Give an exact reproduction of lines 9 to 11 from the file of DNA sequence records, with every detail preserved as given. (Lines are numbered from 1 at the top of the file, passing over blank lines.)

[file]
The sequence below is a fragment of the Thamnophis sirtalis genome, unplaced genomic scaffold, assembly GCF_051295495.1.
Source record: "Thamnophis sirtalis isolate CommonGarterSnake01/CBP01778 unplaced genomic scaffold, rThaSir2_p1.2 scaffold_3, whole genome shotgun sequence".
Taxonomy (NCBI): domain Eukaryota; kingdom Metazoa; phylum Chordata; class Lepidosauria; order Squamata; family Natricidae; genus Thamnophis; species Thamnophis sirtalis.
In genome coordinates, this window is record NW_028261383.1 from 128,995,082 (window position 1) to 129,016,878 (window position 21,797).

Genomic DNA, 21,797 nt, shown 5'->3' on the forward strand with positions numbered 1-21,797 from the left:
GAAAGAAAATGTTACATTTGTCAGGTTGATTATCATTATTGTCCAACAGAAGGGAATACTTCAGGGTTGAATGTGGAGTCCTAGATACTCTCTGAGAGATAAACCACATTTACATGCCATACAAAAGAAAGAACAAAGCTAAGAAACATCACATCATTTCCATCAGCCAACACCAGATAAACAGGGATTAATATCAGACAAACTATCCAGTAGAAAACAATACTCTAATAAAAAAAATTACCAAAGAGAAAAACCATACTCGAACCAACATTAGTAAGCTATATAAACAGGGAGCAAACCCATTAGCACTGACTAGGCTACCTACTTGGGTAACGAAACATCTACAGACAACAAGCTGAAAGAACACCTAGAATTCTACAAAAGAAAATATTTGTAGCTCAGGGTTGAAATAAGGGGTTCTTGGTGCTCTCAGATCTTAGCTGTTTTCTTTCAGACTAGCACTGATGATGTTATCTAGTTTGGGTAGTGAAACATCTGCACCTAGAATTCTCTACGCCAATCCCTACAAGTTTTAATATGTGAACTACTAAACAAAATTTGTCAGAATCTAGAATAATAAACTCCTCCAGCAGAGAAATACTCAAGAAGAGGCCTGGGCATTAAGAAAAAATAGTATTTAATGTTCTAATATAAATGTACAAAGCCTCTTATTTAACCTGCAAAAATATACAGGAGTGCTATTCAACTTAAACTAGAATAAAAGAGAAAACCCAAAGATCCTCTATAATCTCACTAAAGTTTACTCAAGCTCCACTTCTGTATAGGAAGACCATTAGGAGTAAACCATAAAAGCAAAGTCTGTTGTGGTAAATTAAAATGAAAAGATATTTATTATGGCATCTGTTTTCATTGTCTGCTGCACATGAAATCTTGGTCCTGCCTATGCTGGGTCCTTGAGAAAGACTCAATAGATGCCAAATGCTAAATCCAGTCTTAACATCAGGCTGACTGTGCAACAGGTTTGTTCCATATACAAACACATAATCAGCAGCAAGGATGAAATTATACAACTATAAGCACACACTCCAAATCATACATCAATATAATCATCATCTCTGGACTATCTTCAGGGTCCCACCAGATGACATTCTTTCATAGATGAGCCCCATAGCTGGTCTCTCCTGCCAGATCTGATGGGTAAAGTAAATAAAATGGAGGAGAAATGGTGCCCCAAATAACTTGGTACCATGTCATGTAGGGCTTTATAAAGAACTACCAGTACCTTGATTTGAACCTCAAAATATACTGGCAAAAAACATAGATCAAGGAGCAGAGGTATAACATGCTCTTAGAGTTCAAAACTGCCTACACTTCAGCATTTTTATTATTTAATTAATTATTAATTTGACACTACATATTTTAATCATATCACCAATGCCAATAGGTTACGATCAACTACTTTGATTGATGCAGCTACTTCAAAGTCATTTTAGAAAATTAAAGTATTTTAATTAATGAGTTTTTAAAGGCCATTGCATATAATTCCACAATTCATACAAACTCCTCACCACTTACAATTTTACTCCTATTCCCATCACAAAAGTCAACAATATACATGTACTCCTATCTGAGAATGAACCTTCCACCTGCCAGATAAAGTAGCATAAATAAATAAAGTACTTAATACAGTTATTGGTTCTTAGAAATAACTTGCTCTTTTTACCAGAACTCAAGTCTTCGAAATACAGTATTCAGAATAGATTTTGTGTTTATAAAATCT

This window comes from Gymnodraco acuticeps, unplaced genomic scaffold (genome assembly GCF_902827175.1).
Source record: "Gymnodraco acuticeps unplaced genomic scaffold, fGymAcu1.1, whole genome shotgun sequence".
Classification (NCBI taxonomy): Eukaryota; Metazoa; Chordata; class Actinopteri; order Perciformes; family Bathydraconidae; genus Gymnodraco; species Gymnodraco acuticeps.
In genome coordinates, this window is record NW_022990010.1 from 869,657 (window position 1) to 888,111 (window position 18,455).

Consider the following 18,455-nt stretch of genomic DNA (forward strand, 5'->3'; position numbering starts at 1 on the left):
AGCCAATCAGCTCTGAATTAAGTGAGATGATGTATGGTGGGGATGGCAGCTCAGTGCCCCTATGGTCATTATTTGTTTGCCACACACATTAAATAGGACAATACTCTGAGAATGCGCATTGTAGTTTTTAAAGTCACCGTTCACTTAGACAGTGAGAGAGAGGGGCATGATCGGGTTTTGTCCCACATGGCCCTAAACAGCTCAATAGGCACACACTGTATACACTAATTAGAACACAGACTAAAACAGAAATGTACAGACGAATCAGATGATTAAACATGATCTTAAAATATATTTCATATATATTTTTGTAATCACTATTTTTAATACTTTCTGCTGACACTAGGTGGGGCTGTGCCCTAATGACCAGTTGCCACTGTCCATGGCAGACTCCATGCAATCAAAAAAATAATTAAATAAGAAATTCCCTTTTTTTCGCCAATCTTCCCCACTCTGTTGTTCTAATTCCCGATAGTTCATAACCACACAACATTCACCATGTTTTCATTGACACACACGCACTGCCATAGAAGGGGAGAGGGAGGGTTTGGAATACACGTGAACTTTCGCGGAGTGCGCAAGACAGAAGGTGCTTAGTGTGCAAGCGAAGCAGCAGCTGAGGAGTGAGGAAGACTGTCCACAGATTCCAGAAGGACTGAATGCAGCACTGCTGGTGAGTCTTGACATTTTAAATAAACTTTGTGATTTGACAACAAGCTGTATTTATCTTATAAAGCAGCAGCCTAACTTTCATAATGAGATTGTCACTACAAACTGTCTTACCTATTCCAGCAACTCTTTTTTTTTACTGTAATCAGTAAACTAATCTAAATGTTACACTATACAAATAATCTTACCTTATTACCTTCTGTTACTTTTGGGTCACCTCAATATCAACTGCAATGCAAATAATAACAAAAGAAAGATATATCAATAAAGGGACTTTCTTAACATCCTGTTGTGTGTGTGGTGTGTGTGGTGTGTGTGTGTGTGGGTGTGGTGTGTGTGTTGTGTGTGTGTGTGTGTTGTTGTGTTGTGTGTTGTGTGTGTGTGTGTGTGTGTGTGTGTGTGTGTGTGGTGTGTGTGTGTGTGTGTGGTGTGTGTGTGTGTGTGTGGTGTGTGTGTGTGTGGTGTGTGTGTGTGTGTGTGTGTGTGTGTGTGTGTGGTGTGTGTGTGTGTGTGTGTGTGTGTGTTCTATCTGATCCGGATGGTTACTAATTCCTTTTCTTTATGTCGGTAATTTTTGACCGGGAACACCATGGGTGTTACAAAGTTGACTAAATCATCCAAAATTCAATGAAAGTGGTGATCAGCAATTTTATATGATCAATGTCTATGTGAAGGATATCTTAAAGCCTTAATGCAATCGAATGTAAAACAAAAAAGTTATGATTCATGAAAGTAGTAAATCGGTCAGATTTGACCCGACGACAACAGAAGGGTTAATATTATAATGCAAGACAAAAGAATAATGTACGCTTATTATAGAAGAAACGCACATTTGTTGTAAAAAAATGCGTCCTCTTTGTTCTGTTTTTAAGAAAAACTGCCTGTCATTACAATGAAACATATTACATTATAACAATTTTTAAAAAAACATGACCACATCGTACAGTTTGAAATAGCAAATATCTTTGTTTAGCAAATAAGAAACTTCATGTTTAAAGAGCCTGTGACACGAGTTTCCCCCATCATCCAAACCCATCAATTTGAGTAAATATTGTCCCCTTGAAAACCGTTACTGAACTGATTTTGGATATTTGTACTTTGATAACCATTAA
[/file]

Classification (NCBI taxonomy): Eukaryota; Metazoa; Chordata; class Actinopteri; order Perciformes; family Bathydraconidae; genus Gymnodraco; species Gymnodraco acuticeps.
In genome coordinates, this window is record NW_022990010.1 from 869,657 (window position 1) to 888,111 (window position 18,455).

Consider the following 18,455-nt stretch of genomic DNA (forward strand, 5'->3'; position numbering starts at 1 on the left):